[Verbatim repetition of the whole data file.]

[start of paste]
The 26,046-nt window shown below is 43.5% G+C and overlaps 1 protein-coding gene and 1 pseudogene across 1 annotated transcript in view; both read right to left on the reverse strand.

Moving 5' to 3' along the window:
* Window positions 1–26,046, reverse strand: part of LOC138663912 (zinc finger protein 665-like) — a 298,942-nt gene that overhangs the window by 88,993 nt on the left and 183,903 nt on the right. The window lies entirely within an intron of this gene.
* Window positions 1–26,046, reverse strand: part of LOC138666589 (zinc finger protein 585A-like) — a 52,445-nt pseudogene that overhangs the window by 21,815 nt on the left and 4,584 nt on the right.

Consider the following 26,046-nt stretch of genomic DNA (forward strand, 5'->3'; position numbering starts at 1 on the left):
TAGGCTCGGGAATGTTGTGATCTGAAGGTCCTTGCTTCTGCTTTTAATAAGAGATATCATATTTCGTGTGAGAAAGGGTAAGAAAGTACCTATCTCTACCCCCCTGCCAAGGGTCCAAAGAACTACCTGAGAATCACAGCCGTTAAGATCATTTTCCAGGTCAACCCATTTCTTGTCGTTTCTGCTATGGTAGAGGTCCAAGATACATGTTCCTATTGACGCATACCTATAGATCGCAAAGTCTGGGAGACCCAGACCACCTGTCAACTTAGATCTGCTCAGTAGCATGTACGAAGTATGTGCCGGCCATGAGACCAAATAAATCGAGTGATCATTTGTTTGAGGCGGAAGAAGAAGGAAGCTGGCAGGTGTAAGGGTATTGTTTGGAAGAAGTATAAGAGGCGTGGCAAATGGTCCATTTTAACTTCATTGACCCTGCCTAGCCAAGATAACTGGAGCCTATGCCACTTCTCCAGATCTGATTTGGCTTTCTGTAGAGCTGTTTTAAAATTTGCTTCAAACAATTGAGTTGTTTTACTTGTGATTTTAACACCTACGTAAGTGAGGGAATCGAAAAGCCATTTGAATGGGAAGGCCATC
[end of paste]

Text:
The 26,046-nt window shown below is 43.5% G+C and overlaps 1 protein-coding gene and 1 pseudogene across 1 annotated transcript in view; both read right to left on the reverse strand.

Moving 5' to 3' along the window:
* Window positions 1–26,046, reverse strand: part of LOC138663912 (zinc finger protein 665-like) — a 298,942-nt gene that overhangs the window by 88,993 nt on the left and 183,903 nt on the right. The window lies entirely within an intron of this gene.
* Window positions 1–26,046, reverse strand: part of LOC138666589 (zinc finger protein 585A-like) — a 52,445-nt pseudogene that overhangs the window by 21,815 nt on the left and 4,584 nt on the right.

Consider the following 26,046-nt stretch of genomic DNA (forward strand, 5'->3'; position numbering starts at 1 on the left):
TAGGCTCGGGAATGTTGTGATCTGAAGGTCCTTGCTTCTGCTTTTAATAAGAGATATCATATTTCGTGTGAGAAAGGGTAAGAAAGTACCTATCTCTACCCCCCTGCCAAGGGTCCAAAGAACTACCTGAGAATCACAGCCGTTAAGATCATTTTCCAGGTCAACCCATTTCTTGTCGTTTCTGCTATGGTAGAGGTCCAAGATACATGTTCCTATTGACGCATACCTATAGATCGCAAAGTCTGGGAGACCCAGACCACCTGTCAACTTAGATCTGCTCAGTAGCATGTACGAAGTATGTGCCGGCCATGAGACCAAATAAATCGAGTGATCATTTGTTTGAGGCGGAAGAAGAAGGAAGCTGGCAGGTGTAAGGGTATTGTTTGGAAGAAGTATAAGAGGCGTGGCAAATGGTCCATTTTAACTTCATTGACCCTGCCTAGCCAAGATAACTGGAGCCTATGCCACTTCTCCAGATCTGATTTGGCTTTCTGTAGAGCTGTTTTAAAATTTGCTTCAAACAATTGAGTTGTTTTACTTGTGATTTTAACACCTACGTAAGTGAGGGAATCGAAAAGCCATTTGAATGGGAAGGCCATC